Commissioner questions use of inmates over contractors

LAWRENCEVILLE — With three-quarters of million dollars worth of contracts up for consideration, county officials questioned how much of the government’s landscaping and housekeeping work should be performed by prison inmates.

Commissioners approved a $172,674 contract for landscaping services at 40 government buildings and 10 police radio towers, but tabled a decision on a nearly $600,000 custodial contract related to 27 facilities in light of the question Wednesday.

“I understand there is more work than the (limited number) of prison labor can do,” Commissioner John Heard said. “But if we are using it for the cities, I think we should use it ourselves before we farm it out.”

For decades, the county has used labor from its medium-security prison for cleaning roadsides, mowing outside government buildings and cleaning bathrooms. But after a call to close the prison several years ago was rescinded, officials have struggled to keep up staffing of correctional officers, which is key to the ability to use the labor force, Chairwoman Charlotte Nash said.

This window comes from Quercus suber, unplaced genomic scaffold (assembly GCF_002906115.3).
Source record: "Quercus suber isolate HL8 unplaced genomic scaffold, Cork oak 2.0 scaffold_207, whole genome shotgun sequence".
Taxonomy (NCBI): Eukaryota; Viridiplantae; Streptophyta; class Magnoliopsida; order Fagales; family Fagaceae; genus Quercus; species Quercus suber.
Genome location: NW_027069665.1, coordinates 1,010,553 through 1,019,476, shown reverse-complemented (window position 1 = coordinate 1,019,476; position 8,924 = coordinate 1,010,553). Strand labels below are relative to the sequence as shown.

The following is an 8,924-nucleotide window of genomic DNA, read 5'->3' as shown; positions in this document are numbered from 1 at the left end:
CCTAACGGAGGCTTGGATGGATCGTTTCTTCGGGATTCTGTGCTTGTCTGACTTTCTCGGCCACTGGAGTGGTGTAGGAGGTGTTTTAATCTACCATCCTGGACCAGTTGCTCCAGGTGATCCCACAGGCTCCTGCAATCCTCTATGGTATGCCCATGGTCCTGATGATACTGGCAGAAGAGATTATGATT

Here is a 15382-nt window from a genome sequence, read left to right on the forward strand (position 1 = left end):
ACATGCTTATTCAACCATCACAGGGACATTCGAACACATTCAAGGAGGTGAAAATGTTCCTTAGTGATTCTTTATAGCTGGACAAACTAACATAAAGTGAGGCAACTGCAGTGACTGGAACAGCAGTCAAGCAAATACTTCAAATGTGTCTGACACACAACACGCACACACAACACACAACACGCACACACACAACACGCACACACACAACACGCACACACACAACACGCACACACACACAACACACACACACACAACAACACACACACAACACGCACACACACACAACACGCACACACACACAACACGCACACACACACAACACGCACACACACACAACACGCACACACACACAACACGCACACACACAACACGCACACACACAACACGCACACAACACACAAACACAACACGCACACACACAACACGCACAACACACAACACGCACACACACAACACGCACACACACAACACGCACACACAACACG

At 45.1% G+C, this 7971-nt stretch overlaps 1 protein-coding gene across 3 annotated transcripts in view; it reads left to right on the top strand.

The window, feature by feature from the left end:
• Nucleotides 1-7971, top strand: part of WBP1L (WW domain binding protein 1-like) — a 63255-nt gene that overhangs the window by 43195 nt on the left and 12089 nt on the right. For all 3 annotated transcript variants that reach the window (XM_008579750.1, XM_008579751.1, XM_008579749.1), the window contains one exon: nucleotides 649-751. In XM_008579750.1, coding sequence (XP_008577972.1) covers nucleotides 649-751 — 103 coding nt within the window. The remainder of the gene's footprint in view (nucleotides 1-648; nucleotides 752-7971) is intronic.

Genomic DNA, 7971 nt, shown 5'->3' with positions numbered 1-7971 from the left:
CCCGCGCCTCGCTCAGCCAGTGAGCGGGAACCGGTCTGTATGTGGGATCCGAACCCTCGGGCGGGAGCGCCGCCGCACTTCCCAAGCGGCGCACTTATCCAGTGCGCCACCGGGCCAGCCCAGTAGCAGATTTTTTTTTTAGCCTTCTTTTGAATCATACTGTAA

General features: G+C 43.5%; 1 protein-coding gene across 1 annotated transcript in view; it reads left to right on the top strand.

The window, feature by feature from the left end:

Because local city governments and community improvement districts pay for the use of the inmates, the county is under a contractual obligation to provide the workforce there first, with the county’s needs met last, Nash said.

With a short deadline and some services — like irrigation system repairs and fertilizers — unable to be performed by inmates, officials approved the renewal of a contract with North Georgia Landscaping and Construction Group.

Heard and other officials, including the prison warden, plan to meet before considering the custodial contract later this month.